If you've gotten into making your own cleaning products, like I have, you will want to try this super-easy recipe for furniture polish.  This is a great way to make your wooden furniture look clean and shiny, without the creepy chemicals being added. Ingredients: 2 Tablespoons olive oil 2 Tablespoons lemon juice or vinegar Combine ingredients in a small bowl.  Dip a small section of soft cloth (I like to use old, cut up t-shirts) into the oil mixture, and rub into wood, buffing until it has a nice shine.  And that's all there is to it!  I hate cleaning, but using my own homemade products helps to make it a little more tolerable. Bonus Recipe:  Furniture Polish II

Homemade Air Freshener

Making your own air freshener at home is easy and inexpensive.  This recipe will add a subtle, yet pleasant fragrance to your home: 2 Cups water 1 teaspoon vanilla extract 10 drops lavender essential oil (or other EO of your choice) Combine all ingredients in a spray bottle and shake well.  Spray through-out your home.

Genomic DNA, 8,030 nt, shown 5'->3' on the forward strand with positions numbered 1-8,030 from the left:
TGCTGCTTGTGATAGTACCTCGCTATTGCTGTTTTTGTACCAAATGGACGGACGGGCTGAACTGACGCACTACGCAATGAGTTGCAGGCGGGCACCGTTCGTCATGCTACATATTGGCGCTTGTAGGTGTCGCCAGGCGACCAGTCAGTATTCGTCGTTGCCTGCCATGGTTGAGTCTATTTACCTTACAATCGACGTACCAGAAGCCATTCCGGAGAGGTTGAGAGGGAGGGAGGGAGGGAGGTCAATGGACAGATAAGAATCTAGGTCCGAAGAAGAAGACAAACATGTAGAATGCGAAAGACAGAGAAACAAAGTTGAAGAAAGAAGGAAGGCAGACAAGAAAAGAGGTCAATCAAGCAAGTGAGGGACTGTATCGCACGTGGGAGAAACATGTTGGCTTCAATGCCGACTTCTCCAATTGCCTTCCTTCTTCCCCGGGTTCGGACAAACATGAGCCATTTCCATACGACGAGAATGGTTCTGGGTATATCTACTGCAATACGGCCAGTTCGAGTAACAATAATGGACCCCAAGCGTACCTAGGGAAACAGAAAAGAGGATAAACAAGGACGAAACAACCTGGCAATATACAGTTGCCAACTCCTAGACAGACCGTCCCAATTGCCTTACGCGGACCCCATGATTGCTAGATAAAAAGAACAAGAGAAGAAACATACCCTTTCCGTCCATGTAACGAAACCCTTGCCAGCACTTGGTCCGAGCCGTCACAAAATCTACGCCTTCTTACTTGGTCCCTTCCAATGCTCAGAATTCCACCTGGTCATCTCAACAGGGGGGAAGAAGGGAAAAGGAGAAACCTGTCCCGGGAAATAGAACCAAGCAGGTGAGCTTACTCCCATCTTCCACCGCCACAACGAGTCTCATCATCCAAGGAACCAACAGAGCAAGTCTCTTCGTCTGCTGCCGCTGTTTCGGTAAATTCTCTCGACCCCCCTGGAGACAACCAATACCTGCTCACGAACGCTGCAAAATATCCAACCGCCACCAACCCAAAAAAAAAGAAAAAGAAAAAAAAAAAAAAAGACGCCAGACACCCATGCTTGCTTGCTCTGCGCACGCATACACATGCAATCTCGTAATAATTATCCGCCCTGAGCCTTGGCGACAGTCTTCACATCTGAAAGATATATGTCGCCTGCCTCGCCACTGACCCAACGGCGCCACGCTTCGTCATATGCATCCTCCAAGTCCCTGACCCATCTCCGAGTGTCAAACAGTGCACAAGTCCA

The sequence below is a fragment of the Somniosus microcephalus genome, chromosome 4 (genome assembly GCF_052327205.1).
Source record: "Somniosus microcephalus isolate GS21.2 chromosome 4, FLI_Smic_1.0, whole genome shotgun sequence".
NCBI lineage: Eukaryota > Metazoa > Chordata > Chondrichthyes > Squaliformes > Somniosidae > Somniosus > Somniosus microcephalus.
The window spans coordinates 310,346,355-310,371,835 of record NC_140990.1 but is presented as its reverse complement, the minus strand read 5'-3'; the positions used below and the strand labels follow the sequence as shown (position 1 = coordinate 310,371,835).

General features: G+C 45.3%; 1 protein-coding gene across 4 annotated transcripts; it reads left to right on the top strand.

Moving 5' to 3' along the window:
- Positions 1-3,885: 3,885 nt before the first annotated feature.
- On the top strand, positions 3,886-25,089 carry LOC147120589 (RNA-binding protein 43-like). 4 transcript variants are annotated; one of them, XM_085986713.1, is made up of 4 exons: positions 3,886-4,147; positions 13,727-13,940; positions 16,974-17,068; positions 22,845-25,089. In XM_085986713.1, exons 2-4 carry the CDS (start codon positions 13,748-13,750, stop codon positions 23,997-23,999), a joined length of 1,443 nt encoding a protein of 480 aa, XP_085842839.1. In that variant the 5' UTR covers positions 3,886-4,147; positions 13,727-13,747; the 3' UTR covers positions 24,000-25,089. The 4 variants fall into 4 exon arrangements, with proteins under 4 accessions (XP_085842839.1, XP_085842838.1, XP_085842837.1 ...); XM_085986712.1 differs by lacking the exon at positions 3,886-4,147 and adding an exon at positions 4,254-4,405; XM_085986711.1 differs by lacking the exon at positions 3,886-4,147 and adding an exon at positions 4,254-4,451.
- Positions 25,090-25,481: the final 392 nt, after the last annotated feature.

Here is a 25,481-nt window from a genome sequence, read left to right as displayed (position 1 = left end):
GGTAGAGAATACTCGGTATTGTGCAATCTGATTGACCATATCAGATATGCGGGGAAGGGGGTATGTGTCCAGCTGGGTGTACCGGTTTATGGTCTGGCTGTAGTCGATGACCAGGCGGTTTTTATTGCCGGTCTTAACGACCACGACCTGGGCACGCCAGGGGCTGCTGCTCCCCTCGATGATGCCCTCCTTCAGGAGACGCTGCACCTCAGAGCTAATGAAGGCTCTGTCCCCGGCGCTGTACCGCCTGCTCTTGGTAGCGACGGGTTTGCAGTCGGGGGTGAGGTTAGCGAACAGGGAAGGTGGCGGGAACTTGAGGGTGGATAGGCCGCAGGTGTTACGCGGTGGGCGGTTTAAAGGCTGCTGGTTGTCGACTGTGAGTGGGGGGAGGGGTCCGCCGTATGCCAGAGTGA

Praiseworthy Pineapple Juice

Photo Credits  Pineapples are one of the world's favorite tropical fruits, coming in second only to bananas.  This sweet, juicy fruit is high in vitamin C, which is why it was carried by sailors in the days of old to protect them from scurvy.  Pineapples made it on the Environmental Working Group's " Clean 15 " list, since they are relatively low in pesticide residue.  If you do not have access to organically grown produce, pineapples are a good alternative to many fruits that are high in pesticide residue, such as apples and strawberries. Not only are pineapples a delicious food, but the juice of this fruit is a very useful commodity to have around the house.  When using pineapple juice, it is always best to use fresh, raw pineapple juice.  Canned or bottled juices have been pasteurized, and this heating renders one of pineapple's most useful components, bromelain, inactive. To get the juice out of your fresh pineapple, you can use a blender or food pr

Black Bean Wraps